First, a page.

Coming back to a sustainable pace of life

by Bill Tammeus

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PITTSBURG, Mo. -- Just as my wife and I parked the car at the end of the long gravel roadway into the Hermitage Spiritual Retreat Center here, Fr. Paul shouted a hello and hustled down the path for a hug.

Earlier in the year we had attended a surprise party for Paul’s 80th birthday, but I still don’t believe he’s that old. He’s physically, emotionally and spiritually in wonderful shape and quite able to live here as a hermit three weeks of each month. The fourth week he spends at Assumption Abbey in Ava., Mo.

W. Paul Jones, who spent most of his career as a United Methodist clergyman teaching at St. Paul School of Theology in Kansas City, is now a Catholic priest and Trappist monk. He continues to write books and to serve as caretaker of the small 13-acre retreat center that has been his dream.

And a lovely dream it is. In addition to the rustic but comfortable hermitage where he lives, there’s a nearby converted house for retreatants and a new one-person hermitage in the woods, just up a hill from Lake Pomme de Terre. That building has electricity but no running water.

There’s no set fee for any of the center’s guests. You pay what you can. If that’s nothing, then nothing it is.

I’ve just agreed -- after years of Paul asking me -- to serve on the center’s board. So I wanted to spend a little time here to try to get into my Protestant mind why such retreat centers are necessary. From what are we retreating? Or, maybe: From whom?

I suspect that many Catholics -- especially those with some understanding of the monastic tradition -- may be able to answer those questions more quickly and accurately than can Protestants, though of course that’s a wild generalization. The reality, however, is that nearly everyone now lives at an unsustainable pace and needs to be slowed.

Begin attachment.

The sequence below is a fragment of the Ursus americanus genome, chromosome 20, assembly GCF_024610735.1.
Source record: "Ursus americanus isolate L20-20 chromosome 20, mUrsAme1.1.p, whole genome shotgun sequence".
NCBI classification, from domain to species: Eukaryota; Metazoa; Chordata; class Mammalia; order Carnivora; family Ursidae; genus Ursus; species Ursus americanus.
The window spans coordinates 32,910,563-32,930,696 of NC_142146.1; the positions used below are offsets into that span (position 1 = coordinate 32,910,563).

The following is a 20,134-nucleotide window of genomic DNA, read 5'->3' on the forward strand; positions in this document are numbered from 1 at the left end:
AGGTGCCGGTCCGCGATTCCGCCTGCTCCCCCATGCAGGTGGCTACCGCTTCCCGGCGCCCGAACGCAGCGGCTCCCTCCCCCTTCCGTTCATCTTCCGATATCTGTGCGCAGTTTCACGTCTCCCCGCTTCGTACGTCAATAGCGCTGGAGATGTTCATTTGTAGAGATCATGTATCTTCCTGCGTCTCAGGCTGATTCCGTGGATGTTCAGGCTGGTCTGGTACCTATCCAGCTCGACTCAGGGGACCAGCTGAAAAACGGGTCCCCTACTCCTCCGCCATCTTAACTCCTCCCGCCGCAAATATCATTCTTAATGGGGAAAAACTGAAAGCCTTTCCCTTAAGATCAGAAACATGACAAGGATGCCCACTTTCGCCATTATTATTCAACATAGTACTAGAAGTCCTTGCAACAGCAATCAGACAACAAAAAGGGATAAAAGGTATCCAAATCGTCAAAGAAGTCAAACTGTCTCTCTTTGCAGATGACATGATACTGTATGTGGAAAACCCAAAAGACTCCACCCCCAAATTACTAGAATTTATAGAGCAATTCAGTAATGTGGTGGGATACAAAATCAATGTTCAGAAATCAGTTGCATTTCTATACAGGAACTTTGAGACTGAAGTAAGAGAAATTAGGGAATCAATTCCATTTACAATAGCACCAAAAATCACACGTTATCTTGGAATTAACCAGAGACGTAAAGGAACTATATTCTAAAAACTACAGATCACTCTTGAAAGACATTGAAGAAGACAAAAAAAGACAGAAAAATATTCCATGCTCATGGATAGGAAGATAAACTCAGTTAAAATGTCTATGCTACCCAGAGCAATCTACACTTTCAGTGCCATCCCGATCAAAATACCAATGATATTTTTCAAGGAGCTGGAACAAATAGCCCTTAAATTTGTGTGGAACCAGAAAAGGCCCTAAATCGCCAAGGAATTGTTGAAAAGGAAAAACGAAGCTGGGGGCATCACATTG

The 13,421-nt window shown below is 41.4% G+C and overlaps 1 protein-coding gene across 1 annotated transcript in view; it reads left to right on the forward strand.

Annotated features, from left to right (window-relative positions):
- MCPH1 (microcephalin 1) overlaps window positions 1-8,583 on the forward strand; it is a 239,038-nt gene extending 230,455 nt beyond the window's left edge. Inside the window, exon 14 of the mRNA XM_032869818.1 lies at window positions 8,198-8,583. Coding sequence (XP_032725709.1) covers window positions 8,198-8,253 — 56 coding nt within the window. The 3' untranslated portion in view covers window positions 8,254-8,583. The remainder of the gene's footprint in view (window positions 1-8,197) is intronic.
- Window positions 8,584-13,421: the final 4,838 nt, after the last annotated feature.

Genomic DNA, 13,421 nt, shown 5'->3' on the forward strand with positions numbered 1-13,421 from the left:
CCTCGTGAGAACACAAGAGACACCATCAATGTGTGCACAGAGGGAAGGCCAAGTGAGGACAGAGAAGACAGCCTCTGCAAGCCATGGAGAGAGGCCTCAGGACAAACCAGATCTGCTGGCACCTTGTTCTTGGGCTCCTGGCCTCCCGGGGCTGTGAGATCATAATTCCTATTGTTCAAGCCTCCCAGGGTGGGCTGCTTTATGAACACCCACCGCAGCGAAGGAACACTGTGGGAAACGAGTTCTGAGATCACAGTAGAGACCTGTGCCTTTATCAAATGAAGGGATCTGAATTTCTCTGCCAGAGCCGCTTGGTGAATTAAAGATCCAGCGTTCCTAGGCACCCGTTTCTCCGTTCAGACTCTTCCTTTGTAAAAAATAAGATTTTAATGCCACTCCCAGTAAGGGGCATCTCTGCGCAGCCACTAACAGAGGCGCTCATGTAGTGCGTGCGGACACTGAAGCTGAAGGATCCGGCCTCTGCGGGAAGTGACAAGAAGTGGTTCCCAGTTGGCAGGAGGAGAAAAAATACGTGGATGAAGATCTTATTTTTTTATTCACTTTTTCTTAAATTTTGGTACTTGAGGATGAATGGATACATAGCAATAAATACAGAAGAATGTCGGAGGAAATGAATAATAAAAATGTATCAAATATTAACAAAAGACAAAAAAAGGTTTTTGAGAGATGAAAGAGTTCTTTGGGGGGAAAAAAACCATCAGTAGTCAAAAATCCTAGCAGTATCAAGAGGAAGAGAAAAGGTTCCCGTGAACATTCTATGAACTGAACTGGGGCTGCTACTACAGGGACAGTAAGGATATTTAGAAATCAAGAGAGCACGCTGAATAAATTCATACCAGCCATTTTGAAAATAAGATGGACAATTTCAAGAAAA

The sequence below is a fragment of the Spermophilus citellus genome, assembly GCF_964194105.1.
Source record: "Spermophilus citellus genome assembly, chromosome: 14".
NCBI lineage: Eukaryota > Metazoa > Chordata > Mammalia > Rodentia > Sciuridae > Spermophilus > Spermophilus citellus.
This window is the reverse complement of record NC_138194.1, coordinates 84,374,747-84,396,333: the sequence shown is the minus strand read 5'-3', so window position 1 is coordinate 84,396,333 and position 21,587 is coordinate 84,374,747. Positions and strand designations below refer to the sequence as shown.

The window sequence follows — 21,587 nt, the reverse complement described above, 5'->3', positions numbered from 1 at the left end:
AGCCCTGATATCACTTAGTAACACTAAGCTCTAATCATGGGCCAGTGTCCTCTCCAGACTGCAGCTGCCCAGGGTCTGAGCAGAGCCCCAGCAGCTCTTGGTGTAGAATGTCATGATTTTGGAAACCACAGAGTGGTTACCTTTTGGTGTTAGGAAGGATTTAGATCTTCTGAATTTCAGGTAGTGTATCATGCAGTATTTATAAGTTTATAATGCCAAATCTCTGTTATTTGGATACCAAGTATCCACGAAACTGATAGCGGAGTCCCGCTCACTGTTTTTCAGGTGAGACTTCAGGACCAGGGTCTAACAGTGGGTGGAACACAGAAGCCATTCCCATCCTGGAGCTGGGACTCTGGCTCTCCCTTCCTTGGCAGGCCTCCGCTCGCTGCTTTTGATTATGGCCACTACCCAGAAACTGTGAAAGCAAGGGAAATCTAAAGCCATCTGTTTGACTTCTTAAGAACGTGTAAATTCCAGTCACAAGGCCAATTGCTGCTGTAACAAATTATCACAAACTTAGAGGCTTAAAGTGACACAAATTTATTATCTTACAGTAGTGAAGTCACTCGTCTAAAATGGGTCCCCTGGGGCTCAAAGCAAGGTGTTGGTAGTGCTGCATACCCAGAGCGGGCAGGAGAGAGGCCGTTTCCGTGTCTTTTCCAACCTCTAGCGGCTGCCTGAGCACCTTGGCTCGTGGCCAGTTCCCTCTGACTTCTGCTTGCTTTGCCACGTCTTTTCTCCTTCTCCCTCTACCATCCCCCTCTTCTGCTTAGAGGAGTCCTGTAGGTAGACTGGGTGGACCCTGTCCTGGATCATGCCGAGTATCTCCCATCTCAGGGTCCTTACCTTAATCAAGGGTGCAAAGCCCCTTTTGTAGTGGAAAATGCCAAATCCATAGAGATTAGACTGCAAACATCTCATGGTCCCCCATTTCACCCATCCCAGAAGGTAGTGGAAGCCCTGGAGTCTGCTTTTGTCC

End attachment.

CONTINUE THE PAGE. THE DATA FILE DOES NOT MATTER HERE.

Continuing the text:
Forty years ago, futurist Alvin Toffler warned us in his book Future Shock that we were sprinting on a highway to incoherence. And if it was true then -- when nobody had a laptop, a cell phone or an iPad and when instant messaging meant talking to someone face-to-face -- imagine how true it must be today.

Indeed, one recent study found that the average pace of life has sped up another 10 percent just since the early 1990s.

The human body can and does evolve -- but at far from warp speed. And the reality is that we’re not built to live at the pace most of us now endure. At a minimum, we need ways to remind ourselves that the miracles that are our bodies and our brains must be operated at reasonable speeds.

That’s at least part of what retreat centers can do for people.

For instance, Fr. Paul has e-mail through a phone line but refuses to have any Internet connection. He knows that with his curious mind he’d spend far too much time surfing the Web and being distracted from the verities he’s pledged to notice while living at the slower pace of a hermit.

When I remove myself from the pace of writing a daily blog, columns for two publications, church work, nonprofit board work, being a grandfather to six (all close by), helping my wife maintain a home and on and on, I realize that I begin to notice things. I do what my Buddhist friends tell me to do -- I become mindful. And I start to reverse the true charge I once read in a Jewish prayer book, which is that “we walk sightless among miracles.”

The life I’ve chosen requires me to be connected fairly rapidly with the world around me, and that means cell phones and laptops, Facebook and Twitter. But time at a retreat center draws me back to a sustainable pace. And it reminds me that speed kills.

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Bill Tammeus, a Presbyterian elder and former award-winning faith columnist for The Kansas City Star, writes the daily "Faith Matters" blog for The Star’s website and a monthly column for The Presbyterian Outlook. His latest book, co-authored with Rabbi Jacques Cukierkorn, is They Were Just People: Stories of Rescue in Poland During the Holocaust. His e-mail address is

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